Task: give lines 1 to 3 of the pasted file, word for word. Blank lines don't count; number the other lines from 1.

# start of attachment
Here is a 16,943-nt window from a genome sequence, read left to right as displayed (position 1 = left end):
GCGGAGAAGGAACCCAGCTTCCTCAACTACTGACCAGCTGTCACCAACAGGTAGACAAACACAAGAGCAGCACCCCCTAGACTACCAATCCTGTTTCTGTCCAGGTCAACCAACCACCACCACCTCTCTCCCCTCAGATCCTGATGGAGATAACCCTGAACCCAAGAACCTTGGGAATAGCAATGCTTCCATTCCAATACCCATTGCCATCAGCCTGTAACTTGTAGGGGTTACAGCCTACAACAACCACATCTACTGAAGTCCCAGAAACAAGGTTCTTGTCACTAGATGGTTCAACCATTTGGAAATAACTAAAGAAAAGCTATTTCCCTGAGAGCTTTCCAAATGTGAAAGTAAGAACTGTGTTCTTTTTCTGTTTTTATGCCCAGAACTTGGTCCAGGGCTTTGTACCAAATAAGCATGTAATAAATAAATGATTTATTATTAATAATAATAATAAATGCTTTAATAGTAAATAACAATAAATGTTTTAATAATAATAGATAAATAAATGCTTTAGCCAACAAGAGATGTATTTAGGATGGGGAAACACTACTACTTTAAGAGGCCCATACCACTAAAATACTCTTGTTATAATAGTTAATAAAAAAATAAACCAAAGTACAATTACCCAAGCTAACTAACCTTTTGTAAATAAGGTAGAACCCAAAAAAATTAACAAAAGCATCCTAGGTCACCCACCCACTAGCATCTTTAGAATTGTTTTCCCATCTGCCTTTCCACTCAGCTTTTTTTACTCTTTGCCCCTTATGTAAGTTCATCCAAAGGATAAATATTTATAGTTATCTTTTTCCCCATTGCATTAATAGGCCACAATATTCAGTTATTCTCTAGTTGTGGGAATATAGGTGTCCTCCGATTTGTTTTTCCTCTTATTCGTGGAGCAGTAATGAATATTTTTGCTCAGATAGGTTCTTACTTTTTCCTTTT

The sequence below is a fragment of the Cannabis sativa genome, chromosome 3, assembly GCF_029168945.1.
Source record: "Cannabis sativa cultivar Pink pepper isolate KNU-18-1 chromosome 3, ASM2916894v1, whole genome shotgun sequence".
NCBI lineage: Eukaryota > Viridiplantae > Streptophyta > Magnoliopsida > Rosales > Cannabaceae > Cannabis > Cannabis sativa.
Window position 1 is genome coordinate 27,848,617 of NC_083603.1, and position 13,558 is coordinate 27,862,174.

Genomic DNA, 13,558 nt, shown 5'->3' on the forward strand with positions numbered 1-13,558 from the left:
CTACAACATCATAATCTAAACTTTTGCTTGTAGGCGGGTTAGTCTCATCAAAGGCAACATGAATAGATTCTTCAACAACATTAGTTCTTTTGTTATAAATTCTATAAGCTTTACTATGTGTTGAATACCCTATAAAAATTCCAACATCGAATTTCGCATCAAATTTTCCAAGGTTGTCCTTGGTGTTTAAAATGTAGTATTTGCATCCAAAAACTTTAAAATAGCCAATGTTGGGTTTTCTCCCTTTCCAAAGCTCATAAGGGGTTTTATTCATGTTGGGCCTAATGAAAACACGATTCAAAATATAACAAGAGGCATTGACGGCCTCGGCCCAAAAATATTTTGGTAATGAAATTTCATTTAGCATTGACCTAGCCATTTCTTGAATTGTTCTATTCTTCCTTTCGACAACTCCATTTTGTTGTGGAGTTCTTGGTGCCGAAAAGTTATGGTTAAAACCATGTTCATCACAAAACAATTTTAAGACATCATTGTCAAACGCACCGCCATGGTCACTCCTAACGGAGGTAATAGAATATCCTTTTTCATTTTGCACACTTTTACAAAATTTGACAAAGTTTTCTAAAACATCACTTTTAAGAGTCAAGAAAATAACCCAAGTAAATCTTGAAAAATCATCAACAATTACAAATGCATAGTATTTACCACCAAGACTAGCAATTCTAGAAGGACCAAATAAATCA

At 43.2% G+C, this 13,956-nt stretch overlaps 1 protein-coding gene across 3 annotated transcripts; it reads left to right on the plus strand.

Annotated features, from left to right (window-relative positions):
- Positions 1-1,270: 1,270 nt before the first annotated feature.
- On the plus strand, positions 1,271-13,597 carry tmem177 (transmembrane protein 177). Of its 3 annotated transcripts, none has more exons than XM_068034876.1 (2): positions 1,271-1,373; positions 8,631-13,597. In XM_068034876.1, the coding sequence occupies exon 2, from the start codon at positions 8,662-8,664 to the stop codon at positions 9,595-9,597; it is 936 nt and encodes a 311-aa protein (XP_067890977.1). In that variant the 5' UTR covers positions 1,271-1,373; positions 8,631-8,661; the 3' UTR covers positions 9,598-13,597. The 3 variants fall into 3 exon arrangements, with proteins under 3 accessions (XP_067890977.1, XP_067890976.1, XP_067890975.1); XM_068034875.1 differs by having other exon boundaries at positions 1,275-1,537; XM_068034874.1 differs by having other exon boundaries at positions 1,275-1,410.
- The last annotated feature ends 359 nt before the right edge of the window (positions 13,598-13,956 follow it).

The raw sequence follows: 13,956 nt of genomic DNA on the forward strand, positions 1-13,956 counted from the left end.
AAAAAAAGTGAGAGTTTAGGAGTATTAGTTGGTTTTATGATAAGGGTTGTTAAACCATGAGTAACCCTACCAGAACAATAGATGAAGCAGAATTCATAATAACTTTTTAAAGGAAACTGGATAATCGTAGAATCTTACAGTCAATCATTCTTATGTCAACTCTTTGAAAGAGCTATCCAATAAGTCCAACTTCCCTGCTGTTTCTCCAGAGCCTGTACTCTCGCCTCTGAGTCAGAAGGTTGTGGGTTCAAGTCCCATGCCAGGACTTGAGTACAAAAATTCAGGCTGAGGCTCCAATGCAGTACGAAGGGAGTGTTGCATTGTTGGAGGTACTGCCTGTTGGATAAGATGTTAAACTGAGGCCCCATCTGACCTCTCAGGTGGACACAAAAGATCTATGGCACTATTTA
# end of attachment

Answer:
Here is a 16,943-nt window from a genome sequence, read left to right as displayed (position 1 = left end):
GCGGAGAAGGAACCCAGCTTCCTCAACTACTGACCAGCTGTCACCAACAGGTAGACAAACACAAGAGCAGCACCCCCTAGACTACCAATCCTGTTTCTGTCCAGGTCAACCAACCACCACCACCTCTCTCCCCTCAGATCCTGATGGAGATAACCCTGAACCCAAGAACCTTGGGAATAGCAATGCTTCCATTCCAATACCCATTGCCATCAGCCTGTAACTTGTAGGGGTTACAGCCTACAACAACCACATCTACTGAAGTCCCAGAAACAAGGTTCTTGTCACTAGATGGTTCAACCATTTGGAAATAACTAAAGAAAAGCTATTTCCCTGAGAGCTTTCCAAATGTGAAAGTAAGAACTGTGTTCTTTTTCTGTTTTTATGCCCAGAACTTGGTCCAGGGCTTTGTACCAAATAAGCATGTAATAAATAAATGATTTATTATTAATAATAATAATAAATGCTTTAATAGTAAATAACAATAAATGTTTTAATAATAATAGATAAATAAATGCTTTAGCCAACAAGAGATGTATTTAGGATGGGGAAACACTACTACTTTAAGAGGCCCATACCACTAAAATACTCTTGTTATAATAGTTAATAAAAAAATAAACCAAAGTACAATTACCCAAGCTAACTAACCTTTTGTAAATAAGGTAGAACCCAAAAAAATTAACAAAAGCATCCTAGGTCACCCACCCACTAGCATCTTTAGAATTGTTTTCCCATCTGCCTTTCCACTCAGCTTTTTTTACTCTTTGCCCCTTATGTAAGTTCATCCAAAGGATAAATATTTATAGTTATCTTTTTCCCCATTGCATTAATAGGCCACAATATTCAGTTATTCTCTAGTTGTGGGAATATAGGTGTCCTCCGATTTGTTTTTCCTCTTATTCGTGGAGCAGTAATGAATATTTTTGCTCAGATAGGTTCTTACTTTTTCCTTTT

The sequence below is a fragment of the Cannabis sativa genome, chromosome 3, assembly GCF_029168945.1.